The other parks have strong points and supporters for sure but it is these two parks that must be considered the cream of the crop… but who is better today?

Sweet, I get to re-use this baby!
Making this type of call it virtually impossible… I feel certain that casual fans would be wowed by Tokyo Disney Sea… blown away by the scope, the uniqueness and the originality. One can walk through Tokyo Disney Sea and find areas that look nothing like a theme park, that are totally enveloping and are unlike anything else in the world.  Mysterious Island is unbelievable in its complete commitment to theme.  Everywhere you look, everything you hear, every surface you touch is 100% in theme and fits perfectly with the incredible setting.

Still a park
Likewise with the American Waterfront section… now filled out with the most incredible version of the Tower of Terror yet it is a sight to behold.

TDS is ready to rumble.
On the other hand you have the charm of Disneyland, the history of the only park Walt Disney personally oversaw and visited.  Disneyland holds a special place in the hearts of millions of fans, some of those fans being the guys running the place!

Who, me?!?
Disneyland has so many classic attractions, so much history and such a beautiful design that it is hard to imagine any true Disney fan not falling in love with it.

Just remember, it all started with a rich eccentric guy.
But we have to look t the facts…nostalgia should not come into play. In terms of dining options it is not even close, Tokyo Disney Sea crushes Disneyland.  It has many more options, much more variety and a much higher level of overall quality in both the environments and the actual food.
For the intangibles I may tip it back to Disneyland… for all the reasons mentioned above it is unlikely that any park will ever match Disneyland, the park that more or less invented the genre to begin with.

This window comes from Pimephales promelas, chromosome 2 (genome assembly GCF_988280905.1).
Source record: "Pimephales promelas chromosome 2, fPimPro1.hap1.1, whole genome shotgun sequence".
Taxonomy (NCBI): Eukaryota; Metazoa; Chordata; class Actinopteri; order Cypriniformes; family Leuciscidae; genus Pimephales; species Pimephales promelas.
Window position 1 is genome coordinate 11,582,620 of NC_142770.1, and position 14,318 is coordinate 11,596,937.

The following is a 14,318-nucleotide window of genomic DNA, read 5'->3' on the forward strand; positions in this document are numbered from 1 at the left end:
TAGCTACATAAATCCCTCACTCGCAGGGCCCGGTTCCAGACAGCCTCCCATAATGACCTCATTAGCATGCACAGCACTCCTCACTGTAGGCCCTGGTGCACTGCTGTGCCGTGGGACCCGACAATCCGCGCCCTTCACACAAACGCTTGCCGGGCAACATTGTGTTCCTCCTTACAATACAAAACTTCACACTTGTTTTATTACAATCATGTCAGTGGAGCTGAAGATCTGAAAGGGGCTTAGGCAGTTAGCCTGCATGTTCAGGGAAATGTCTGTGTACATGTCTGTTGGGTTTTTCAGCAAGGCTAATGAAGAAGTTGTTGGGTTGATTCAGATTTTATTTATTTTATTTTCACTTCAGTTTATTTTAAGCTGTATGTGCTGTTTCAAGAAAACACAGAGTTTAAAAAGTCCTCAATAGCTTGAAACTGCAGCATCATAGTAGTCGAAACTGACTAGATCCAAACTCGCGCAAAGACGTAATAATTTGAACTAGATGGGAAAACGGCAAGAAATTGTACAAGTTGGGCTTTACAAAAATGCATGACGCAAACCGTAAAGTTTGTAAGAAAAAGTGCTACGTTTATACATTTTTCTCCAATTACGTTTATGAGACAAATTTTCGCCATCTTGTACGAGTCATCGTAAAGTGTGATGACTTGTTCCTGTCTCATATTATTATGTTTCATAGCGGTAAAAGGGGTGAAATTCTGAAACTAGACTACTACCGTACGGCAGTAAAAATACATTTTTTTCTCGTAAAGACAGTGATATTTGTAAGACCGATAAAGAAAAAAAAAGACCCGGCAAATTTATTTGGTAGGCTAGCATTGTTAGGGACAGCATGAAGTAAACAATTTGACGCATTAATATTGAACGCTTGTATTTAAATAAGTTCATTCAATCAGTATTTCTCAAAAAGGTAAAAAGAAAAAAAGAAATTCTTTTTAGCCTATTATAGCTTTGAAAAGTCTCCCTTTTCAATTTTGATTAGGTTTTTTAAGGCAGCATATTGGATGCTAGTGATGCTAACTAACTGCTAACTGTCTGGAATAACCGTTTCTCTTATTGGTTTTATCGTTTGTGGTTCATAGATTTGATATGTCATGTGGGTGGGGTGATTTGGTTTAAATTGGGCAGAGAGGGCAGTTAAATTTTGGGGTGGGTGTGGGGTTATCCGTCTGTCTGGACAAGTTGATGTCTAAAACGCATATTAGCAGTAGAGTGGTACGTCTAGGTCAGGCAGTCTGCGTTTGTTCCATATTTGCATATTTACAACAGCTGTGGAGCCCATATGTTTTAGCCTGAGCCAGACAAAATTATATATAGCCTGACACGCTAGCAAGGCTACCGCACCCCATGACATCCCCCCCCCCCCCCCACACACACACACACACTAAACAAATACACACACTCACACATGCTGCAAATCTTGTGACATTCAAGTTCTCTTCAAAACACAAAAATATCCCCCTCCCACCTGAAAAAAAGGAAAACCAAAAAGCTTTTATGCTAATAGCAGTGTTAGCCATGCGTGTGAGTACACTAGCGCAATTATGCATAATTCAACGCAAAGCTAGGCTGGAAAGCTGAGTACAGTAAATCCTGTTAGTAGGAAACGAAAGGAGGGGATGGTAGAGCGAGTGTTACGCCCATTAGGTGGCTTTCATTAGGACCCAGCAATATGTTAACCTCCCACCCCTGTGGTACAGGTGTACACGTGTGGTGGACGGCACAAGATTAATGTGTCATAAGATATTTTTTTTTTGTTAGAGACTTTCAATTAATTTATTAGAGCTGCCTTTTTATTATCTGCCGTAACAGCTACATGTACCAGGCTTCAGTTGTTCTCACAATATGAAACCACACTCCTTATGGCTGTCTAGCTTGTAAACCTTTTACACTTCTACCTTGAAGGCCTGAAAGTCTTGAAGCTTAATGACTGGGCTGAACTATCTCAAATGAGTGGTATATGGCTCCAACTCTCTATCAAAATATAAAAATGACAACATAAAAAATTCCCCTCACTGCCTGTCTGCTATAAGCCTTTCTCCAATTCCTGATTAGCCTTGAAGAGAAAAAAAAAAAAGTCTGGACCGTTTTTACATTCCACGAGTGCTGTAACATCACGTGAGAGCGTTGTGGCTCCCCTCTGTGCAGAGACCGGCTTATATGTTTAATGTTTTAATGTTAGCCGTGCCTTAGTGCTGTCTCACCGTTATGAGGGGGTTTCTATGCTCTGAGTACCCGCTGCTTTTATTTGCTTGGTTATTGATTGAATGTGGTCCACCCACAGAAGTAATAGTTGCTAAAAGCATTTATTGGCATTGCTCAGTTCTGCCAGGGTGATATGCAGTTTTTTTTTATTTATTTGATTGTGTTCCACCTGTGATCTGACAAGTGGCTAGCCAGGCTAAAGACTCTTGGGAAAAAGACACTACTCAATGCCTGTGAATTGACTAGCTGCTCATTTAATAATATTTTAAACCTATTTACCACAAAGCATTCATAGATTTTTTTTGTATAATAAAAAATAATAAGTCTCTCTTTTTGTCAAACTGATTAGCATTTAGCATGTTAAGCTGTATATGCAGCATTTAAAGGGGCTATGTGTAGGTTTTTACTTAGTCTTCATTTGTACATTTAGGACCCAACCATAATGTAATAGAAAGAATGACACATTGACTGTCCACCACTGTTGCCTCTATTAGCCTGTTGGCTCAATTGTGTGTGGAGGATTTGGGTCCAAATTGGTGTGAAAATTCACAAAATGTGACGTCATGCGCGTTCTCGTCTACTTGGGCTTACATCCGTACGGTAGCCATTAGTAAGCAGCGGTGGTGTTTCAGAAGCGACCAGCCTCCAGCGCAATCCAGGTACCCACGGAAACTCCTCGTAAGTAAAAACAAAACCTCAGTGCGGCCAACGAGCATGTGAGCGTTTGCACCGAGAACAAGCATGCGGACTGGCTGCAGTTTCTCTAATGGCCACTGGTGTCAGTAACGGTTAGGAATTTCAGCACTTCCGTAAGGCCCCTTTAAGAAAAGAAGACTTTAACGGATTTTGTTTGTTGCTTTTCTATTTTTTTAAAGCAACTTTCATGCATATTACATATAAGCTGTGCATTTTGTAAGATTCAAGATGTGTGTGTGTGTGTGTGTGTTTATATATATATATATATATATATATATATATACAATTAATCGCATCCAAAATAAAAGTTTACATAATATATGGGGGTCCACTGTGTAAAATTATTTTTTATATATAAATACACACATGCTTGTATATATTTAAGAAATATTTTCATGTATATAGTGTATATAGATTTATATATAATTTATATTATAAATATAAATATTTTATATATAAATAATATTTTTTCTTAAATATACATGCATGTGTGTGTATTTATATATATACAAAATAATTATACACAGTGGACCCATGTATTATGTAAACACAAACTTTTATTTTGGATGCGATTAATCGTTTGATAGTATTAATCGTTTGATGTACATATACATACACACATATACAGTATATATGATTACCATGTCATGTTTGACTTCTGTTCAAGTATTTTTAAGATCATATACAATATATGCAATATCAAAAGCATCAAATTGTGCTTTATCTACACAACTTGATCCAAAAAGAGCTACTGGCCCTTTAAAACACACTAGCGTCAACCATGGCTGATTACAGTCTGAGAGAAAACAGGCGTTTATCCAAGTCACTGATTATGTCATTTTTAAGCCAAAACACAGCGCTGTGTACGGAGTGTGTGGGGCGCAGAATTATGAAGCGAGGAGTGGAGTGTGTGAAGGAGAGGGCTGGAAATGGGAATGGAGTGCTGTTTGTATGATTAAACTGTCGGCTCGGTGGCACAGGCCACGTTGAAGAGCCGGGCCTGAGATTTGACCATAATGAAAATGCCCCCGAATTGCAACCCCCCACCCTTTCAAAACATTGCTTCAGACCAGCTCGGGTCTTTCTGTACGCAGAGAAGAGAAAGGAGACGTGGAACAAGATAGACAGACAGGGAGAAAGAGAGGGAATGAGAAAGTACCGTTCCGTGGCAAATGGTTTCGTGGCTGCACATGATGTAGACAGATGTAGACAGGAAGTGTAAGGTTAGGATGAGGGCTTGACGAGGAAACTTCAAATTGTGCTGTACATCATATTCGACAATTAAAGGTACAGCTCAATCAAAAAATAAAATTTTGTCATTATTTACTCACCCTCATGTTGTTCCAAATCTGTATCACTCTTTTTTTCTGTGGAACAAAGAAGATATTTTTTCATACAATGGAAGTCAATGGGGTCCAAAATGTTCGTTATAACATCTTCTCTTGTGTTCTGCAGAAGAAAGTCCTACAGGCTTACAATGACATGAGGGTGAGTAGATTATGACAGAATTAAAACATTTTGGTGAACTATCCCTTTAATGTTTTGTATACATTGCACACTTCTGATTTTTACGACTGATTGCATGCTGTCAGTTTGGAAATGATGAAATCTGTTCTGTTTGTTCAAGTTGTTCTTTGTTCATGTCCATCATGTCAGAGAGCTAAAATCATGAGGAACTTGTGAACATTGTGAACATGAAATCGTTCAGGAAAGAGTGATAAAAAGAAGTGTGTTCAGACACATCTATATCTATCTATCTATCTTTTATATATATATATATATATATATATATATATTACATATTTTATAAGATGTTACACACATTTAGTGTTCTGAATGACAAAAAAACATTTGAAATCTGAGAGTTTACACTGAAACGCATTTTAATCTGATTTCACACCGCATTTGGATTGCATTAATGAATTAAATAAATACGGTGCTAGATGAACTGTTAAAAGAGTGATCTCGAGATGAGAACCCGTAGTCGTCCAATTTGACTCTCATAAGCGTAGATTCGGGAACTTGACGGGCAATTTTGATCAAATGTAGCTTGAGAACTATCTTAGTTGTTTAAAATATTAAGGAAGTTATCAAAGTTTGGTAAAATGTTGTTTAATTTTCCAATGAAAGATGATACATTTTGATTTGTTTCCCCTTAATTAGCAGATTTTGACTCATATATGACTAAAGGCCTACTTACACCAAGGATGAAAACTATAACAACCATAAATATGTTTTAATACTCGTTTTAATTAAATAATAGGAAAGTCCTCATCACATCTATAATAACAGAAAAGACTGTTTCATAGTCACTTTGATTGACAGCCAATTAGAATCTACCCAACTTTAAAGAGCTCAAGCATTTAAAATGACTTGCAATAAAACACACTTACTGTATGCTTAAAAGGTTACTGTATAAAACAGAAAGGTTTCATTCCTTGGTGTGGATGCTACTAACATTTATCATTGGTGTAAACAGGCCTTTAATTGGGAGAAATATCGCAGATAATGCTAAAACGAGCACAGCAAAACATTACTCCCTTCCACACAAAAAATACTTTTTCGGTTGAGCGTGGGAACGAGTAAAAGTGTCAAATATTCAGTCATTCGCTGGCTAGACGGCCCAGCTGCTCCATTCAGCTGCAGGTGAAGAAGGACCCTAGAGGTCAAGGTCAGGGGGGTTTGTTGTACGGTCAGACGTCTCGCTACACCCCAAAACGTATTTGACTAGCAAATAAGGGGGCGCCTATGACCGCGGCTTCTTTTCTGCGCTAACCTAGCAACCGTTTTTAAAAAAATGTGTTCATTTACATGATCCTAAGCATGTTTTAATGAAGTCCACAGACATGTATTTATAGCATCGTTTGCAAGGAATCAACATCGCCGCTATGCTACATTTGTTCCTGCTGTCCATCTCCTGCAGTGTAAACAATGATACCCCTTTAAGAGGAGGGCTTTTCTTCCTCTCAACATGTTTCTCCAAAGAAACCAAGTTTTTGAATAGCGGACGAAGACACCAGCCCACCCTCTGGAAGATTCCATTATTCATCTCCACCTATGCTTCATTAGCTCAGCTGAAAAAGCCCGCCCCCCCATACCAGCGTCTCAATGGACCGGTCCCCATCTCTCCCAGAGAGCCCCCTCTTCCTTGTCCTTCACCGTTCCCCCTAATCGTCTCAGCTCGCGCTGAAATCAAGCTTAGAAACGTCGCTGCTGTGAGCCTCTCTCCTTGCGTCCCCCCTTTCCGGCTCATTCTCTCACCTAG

For atmosphere though Tokyo Disney Sea again rallies back… it has sweeping vistas, massive set pieces and a freaking volcano sitting in the middle of it all… a volcano people!

Come on, seriously.
So it looks like it is coming down to the attractions… the real heart and soul of a park. Disneyland is against the ropes and sweating it out, Tokyo Disney Sea is moving in for the kill…

Finish Him!
Disneyland certainly boasts some of the best attractions in the world.  It has the classics such as the best version of Prates of the Caribbean and the original Haunted Mansion.  It has newer classic such as the Indiana Jones Adventure and Splash Mountain and it has a Fantasyland stuffed full of familiar (if a tad simple) and fun rides.  From a sheer mass point of view Disneyland is going to be tough to beat.

But what if you’re not into red heads?

But Tokyo Disney Sea is not shy about flexing its considerable muscle.  It boasts it’s own version of Indiana Jones, the aforementioned killer version of Tower of Terror, original attractions such as the awesome Journey to the Center of the Earth and even it’s own all new version of Fantasmic.

Again… come on!

With all things considered attractions are a near dead heat with Disneyland possibly taking a small lead.

But the bell just rang and with both combatants beaten silly I must say that it looks like a new champ has emerged.  Yes, Tokyo Disney Sea is the king.  As much as it pains me (as the Disney park purist that I am) Disneyland can no longer claim the title of “Best Disney Park” in the world.  It is still INCREDIBLY close, in fact perhaps even closer than the last fight…. but Disneyland has run out of room and has failed to really add an all new major attraction in many years.  Conversely Tokyo Disney Sea has expanded in many meaningful ways and has room for more.  Where Disneyland depends on it’s compact size and charm Tokyo Disney Sea soars with space and stunning design.  The addition of major new rides with more to come (they are currently adding Midway Mania, no doubt the best version yet) has overtaken Disneyland and the old man has finally hit the matt.